Prometric has announced social distancing procedures with the re-opening of test centers.  Test-takers must bring and wear a mask while at the test center.  Anyone without a mask will be denied entry and marked as a “no show.”

Other changes: 

  • Test takers will be required to stand on the ‘stand here’ sign or ‘X’ in place on the floor, designating a safe distance away from the test center employee.
  • Test takers will be seated in a manner that ensures distancing guidelines are satisfied during testing.
  • Monitoring of the test room will be done exclusively using existing DVR monitoring. Physical walk throughs will be waived unless there is adequate space to comply with local government distancing guidelines.
  • Return of scratch paper instead of dry erase boards.
  • Test center staff to clean all surfaces, including every workstation, admin desk, and proctor desk, between each test taker and at the start and end of each day.

For the full list of Prometric test center procedures and requirements, please click here.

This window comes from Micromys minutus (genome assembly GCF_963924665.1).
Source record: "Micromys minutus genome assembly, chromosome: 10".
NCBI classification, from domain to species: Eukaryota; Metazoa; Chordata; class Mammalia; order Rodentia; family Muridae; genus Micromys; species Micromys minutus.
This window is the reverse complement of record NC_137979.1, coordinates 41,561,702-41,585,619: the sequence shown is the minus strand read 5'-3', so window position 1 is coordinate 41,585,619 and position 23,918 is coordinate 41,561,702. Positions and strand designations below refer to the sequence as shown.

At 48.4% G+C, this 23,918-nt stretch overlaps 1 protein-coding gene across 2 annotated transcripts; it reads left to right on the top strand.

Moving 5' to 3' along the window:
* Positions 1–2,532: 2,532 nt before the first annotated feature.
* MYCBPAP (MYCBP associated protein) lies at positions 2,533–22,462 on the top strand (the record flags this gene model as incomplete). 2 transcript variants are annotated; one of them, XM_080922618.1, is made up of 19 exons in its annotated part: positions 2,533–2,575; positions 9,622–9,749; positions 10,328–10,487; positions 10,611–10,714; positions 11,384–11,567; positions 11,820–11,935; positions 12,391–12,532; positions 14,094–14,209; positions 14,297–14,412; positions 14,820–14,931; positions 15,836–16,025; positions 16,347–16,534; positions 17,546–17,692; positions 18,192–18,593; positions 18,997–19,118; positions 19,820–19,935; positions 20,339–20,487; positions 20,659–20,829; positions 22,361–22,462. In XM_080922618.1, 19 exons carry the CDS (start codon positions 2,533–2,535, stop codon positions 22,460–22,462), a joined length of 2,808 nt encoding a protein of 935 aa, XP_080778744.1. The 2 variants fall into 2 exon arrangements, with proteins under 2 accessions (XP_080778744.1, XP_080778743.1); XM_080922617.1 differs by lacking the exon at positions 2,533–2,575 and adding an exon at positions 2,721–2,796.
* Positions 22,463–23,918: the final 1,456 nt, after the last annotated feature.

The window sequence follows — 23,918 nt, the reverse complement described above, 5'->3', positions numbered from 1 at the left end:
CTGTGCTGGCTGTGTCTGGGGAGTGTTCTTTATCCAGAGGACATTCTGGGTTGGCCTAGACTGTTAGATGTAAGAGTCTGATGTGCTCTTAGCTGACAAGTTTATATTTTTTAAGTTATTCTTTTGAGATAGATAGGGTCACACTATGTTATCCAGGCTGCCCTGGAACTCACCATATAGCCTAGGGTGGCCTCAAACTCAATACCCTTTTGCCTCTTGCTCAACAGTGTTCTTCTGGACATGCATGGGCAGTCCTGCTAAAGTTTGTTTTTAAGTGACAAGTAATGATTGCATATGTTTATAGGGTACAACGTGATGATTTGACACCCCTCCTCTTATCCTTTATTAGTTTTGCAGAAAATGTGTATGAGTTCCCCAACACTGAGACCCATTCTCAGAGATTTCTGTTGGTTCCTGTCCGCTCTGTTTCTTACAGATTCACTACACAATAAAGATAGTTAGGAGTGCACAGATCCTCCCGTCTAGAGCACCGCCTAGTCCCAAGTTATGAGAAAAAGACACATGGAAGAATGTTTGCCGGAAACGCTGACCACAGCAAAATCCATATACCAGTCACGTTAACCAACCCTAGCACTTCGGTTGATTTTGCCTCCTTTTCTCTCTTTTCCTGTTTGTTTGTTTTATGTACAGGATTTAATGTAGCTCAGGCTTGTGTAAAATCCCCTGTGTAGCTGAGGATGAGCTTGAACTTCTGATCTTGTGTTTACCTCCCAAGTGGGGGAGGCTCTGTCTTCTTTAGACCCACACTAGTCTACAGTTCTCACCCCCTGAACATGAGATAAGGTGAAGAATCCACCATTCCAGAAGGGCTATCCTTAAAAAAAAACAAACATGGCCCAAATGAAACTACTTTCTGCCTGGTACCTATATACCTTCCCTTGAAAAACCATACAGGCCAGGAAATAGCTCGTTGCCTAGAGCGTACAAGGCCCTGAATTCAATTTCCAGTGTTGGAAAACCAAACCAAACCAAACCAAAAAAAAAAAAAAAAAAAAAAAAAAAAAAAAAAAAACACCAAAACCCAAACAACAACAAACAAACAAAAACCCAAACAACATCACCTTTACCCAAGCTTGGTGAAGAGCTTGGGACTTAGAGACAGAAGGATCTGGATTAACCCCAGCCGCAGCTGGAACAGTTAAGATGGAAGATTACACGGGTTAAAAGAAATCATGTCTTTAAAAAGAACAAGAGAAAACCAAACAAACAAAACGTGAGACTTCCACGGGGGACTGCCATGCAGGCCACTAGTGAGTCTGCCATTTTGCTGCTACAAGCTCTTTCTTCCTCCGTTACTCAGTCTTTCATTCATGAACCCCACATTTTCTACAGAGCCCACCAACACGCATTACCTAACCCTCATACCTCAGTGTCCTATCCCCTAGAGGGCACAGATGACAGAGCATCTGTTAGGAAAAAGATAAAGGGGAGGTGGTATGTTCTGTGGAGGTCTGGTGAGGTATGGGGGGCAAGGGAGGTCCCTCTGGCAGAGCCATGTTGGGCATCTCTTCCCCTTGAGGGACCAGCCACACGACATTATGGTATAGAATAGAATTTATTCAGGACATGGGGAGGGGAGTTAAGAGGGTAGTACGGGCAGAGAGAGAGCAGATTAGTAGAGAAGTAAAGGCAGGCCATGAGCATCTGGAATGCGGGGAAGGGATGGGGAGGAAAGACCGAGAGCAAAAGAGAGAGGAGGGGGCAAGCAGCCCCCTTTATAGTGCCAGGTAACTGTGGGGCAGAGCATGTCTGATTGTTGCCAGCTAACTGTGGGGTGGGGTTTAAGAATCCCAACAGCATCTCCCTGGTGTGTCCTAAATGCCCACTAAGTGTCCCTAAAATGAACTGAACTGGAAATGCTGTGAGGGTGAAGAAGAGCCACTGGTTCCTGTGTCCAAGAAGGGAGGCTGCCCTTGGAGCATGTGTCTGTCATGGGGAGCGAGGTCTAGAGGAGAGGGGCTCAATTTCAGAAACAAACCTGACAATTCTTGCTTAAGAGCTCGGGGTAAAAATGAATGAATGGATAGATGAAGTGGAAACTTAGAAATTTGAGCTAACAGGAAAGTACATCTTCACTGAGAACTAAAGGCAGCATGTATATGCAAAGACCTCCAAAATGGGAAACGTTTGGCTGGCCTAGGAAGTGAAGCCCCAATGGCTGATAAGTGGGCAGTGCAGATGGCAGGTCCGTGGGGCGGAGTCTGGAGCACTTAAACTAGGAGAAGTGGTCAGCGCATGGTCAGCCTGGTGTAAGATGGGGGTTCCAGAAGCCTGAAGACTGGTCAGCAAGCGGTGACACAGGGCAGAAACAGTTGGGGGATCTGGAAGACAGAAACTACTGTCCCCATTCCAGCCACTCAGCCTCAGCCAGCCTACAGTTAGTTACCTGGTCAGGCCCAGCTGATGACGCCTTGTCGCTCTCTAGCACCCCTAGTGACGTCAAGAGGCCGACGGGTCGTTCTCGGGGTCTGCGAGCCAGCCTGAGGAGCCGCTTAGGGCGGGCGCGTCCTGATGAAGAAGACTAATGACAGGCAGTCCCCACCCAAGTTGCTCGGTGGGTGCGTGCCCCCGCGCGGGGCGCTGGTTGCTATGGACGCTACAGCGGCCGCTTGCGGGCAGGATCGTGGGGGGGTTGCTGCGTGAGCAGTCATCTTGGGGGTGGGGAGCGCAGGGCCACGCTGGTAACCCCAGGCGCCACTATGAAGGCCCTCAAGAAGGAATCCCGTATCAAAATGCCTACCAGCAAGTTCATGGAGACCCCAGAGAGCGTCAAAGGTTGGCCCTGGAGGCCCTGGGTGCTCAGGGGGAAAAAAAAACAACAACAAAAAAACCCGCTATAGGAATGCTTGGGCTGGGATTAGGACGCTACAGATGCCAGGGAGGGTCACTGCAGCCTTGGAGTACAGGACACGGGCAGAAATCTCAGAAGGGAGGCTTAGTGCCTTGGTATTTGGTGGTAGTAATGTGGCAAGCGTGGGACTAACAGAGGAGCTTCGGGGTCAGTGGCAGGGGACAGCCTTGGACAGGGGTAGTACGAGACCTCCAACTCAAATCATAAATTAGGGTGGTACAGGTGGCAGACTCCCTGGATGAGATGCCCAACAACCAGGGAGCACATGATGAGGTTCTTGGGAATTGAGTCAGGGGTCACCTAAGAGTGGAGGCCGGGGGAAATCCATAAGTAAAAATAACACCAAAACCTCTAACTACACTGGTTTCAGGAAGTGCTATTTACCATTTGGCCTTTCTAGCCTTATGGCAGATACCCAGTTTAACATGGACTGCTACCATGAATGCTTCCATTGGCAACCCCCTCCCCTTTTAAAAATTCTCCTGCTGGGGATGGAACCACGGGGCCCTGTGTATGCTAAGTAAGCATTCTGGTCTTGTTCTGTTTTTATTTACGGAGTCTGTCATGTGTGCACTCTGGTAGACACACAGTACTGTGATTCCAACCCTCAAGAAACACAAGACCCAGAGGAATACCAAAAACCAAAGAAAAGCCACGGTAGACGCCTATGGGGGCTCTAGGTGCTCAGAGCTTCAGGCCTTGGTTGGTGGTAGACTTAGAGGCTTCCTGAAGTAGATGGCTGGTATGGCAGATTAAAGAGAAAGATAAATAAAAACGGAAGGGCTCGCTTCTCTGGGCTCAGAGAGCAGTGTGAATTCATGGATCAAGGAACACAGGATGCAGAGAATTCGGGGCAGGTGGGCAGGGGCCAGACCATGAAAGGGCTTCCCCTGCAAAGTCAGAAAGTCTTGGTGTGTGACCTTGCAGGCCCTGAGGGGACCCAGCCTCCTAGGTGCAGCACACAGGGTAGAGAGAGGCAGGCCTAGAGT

You can also see a list of which test centers have reopened here.

Online testing service to be introduced

It has now been announced that FINRA and NASAA plan to implement a new remote testing service, which will allow exam candidates to take selected exams using a camera-equipped computer. Continue reading

Due to the COVID-19 pandemic, on March 17 Prometric closed its testing centers in the US and Canada, with these closures being extended until May 31st. It has now been announced that FINRA and NASAA plan to implement a new remote testing service, which will allow exam candidates to take selected exams using a camera-equipped computer. Exam testing will continue to be administered by Prometric, with their staff supervising the exams via video and online monitoring tools.

While this remote testing service is currently in its trial phase, FINRA plans to launch the service “in the near future” for selected exams, including the SIE, Series 6, Series 7, Series 63 and Series 66. It is expected that further exams will be included in the weeks following the launch of this innovative service.

Details will be available on FINRA’s COVID-19 information page from May 1st.  

Prometric also announced that it plans to resume testing at certain test centers on May 1st, with limited capacity to maintain safe social distancing protocols. Further information will be updated on the Prometric Coronavirus Update page.

Solomon Exam Prep is offering complimentary extensions for students who have Solomon study materials expiring before June 1st. Contact Customer Service at info@solomonexamprep.com or phone us on 503 601 0212 to have your Solomon study materials extended until August 1st.